A Prying Parent and a Persuasive Son for 02/03/2018

A Prying Parent and a Persuasive Son for 02/03/2018
Dear Family Coach

Dear Family Coach: I ask my fifth-grader obsessively about her day — who did she eat lunch with? Who did she hang with on the playground? Where was Girl X? Who did Girl Y hang out with? She has always talked openly with me about everything, but she is starting to keep things to herself. I know that is supposed to happen, but I really love details. How do I satiate my own need to know while still respecting the privacy I know she needs? — Nosey Parker

Dear Nosey: You are in for a long adolescence. Younger children tend to be more forthcoming about their day-to-day adventures. But as puberty ensues, they drift away from the home front and move closer to a private life.

Updated: Sat Feb 03, 2018


A Prying Parent and a Persuasive Son for 02/03/2018

HEXBUG VEX Robotics

HEXBUG VEX Robotics Catapult
$19.99 on Amazon (on sale for $12.79 right now)

My son, Emmett, likes to build. We recently learned about a new line of toys from HEXBUG (yes, same company who makes those awesome crawling little robot bugs) called VEX Robotics. Sure, robotics are all the craze right now. But there’s a place for the VEX products. Here’s why.

As a parent, there are several things I appreciate about the VEX line. To start, VEX allows kids to experiment with robotics without breaking the bank. It’s frustrating how expensive some of the robotics toys can be. Many families are just priced out. But the VEX products are generally between the $12 – $20 range. There’s a big bang for the buck here. Kids have to use their brains to build it. And unlike other building toys, once it is put together, kids can still play with it. The VEX robotics products don’t just sit on a shelf and collect dust. They continues to provide a fun activity long after the initial fun of constructing is gone.

Emmett and some of his friends build the Catapult, the Zip Flyer and the Crossfire Airplane Launcher. They were all great. The Zip Flyer is great for younger kids (8+). The Catapult and the Crossfire are recommended for 14+ but my son is 11 and built them both without assist. The only downside to any of the toys is that the balls for the Catapult are easily lost. That’s due to no fault of HEXBUG but still it’s a minor issue. Luckily, they supply extra balls there are some to spare.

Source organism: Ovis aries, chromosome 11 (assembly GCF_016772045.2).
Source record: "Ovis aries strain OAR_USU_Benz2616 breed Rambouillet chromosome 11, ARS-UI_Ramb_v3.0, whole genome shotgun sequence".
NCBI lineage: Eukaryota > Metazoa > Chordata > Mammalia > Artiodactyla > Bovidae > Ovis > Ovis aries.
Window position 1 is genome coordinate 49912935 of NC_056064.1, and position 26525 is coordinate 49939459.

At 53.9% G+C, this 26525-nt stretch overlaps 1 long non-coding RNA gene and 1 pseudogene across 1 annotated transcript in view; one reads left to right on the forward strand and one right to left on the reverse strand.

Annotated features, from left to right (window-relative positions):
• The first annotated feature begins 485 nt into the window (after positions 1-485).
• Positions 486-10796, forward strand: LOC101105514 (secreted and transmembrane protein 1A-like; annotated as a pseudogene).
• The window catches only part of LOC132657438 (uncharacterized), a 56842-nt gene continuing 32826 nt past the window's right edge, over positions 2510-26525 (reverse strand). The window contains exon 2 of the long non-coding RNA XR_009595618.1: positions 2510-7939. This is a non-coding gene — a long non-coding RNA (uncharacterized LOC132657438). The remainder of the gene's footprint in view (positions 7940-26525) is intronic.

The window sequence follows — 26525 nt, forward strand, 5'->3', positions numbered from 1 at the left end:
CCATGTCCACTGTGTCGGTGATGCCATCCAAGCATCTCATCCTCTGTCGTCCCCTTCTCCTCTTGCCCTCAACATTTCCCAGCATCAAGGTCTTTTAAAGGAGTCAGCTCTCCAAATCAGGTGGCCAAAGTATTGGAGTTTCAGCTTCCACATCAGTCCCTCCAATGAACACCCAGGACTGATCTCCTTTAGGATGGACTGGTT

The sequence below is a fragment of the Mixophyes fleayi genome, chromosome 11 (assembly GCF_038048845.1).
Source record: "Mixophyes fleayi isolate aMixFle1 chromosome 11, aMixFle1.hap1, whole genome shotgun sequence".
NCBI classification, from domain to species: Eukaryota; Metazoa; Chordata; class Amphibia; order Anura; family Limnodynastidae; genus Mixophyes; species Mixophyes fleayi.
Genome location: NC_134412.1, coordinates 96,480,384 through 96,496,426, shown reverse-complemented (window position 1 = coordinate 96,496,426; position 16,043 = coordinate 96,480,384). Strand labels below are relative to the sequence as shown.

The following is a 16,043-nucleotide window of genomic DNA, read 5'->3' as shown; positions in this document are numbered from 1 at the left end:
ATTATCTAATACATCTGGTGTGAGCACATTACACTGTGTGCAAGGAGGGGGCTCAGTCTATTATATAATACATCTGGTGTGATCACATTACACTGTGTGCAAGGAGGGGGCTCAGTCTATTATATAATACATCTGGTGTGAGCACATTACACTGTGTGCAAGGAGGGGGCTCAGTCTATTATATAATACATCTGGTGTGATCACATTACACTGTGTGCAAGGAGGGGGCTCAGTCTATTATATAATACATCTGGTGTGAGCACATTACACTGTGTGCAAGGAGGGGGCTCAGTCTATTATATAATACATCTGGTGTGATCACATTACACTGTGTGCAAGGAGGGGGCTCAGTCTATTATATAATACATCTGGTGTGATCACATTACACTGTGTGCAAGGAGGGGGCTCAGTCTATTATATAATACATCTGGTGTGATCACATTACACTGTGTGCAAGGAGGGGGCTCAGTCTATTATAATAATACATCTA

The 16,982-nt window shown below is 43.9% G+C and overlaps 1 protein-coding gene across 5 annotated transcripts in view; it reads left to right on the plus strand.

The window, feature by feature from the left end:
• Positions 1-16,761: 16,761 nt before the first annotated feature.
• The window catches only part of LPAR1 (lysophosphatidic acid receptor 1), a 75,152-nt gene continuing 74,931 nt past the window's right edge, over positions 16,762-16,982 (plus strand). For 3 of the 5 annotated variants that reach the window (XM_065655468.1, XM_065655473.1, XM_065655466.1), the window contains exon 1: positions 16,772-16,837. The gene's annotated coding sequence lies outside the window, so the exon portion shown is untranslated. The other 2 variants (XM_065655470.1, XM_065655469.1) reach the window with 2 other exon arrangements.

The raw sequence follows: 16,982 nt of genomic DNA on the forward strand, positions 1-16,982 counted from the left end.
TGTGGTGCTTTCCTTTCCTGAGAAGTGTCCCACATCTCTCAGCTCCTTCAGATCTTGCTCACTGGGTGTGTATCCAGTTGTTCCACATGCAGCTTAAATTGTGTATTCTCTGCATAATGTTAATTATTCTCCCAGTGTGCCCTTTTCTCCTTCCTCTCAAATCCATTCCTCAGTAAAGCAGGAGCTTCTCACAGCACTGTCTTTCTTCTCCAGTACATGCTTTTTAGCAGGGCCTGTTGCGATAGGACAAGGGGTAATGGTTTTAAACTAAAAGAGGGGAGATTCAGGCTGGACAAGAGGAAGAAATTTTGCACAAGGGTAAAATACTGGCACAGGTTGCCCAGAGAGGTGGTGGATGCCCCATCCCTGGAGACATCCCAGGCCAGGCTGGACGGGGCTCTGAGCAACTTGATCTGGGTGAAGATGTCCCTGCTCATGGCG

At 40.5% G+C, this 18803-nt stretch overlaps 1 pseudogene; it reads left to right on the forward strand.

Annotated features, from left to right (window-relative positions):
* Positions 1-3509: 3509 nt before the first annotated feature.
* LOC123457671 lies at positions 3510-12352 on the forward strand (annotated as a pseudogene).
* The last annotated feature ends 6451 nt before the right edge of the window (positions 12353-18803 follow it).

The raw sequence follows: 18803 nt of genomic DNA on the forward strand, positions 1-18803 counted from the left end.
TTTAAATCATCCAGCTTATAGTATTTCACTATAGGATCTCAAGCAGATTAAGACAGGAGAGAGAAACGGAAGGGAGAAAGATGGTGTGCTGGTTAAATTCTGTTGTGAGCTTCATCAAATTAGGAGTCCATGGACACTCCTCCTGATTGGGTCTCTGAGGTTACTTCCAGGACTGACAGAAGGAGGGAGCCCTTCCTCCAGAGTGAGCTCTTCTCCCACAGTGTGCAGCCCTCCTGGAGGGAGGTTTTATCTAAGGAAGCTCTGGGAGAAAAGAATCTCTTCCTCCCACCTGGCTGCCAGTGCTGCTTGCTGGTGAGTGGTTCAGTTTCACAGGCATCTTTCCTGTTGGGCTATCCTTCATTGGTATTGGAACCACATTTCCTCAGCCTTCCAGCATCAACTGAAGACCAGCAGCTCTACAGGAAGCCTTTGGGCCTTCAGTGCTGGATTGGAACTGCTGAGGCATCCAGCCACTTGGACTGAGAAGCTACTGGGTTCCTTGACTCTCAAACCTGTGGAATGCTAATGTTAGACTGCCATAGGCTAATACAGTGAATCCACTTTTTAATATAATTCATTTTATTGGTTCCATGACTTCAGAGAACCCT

Emmett’s Review:
When you start building any of the VEX toys I like how you don’t really know how it is all going to come together. You don’t know how it’s going to work. Then when you are building it you learn how each machine will work. After you build it I liked how there are a lot of different things that can be done with it. You can launch it at different levels. So you can choose the distance which is fun. The Catapult was the most complicated one to build of the VEX toys we tried. I would say that a kid needs to be a little experienced at building before trying the catapult. The Zip Flyer would be better for younger kids.

It’s fun to play catch with the Catapult or to try shooting it at a target. I would recommend all of the VEX products and specifically the catapult.

Overall Recommendation: Great toy at a great price point.

Disclosure: These products was provided for free. However, these reviews are our own and reflect our true feelings on these products. Some links may be affiliates. 

A Recital Disaster and Avoiding Overscheduling for 01/27/2018

A Recital Disaster and Avoiding Overscheduling for 01/27/2018
Dear Family Coach

Dear Family Coach: At a recent piano recital, my daughter bombed. For weeks leading up to it the teacher asked my daughter to stop and practice this one section more because she wasn’t getting it. I also kept calling my daughter out when she practiced, to stop and try it again. My daughter would get mad, but I was just doing what the teacher kept asking her to do. Considering the less than stellar performance, what do we say to her about it? — Disappointed

Dear Disappointed: Before I answer, I have one question for you to ponder: Do you want to be honest or kind? Because you likely can’t be both.

Updated: Sat Jan 27, 2018


A Recital Disaster and Avoiding Overscheduling for 01/27/2018

A Friend's Birth Control and Teen Chats for 01/20/2018

A Friend’s Birth Control and Teen Chats for 01/20/2018
Dear Family Coach

Dear Family Coach: I’ve always been close with my 16-year-old daughter’s best friend. Recently, she confided in my that she is sexually active and would like to acquire some birth control. Her mother is a strict believer of abstinence and won’t entertain the idea of birth control. Would it be wrong to take her to the doctor myself without discussing it with her mother? — BFF Mom

Dear Mom: That’s quite the tricky situation. Dealing with an unintended pregnancy at 16 would surely cause difficulty for this girl. But being sexually active and taking medication behind her mother’s back could also cause considerable strife.

Updated: Sat Jan 20, 2018


A Friend’s Birth Control and Teen Chats for 01/20/2018

A Classmate's Suicide and an Unfriendly Mom Friend for 01/13/2018

A Classmate’s Suicide and an Unfriendly Mom Friend for 01/13/2018
Dear Family Coach

Dear Family Coach: A child in my daughter’s high school committed suicide over the holiday break. My daughter didn’t know the child and doesn’t seem particularly bothered by the incident. I’m not sure if I should discuss this incident or just let it blow over. Any advice? — Scared

Dear Scared: Teenage suicide is certainly cause for alarm. Impulsivity paired with hormonal mood swings and the rise of social media make even one suicide worrying.

Updated: Sat Jan 13, 2018


A Classmate’s Suicide and an Unfriendly Mom Friend for 01/13/2018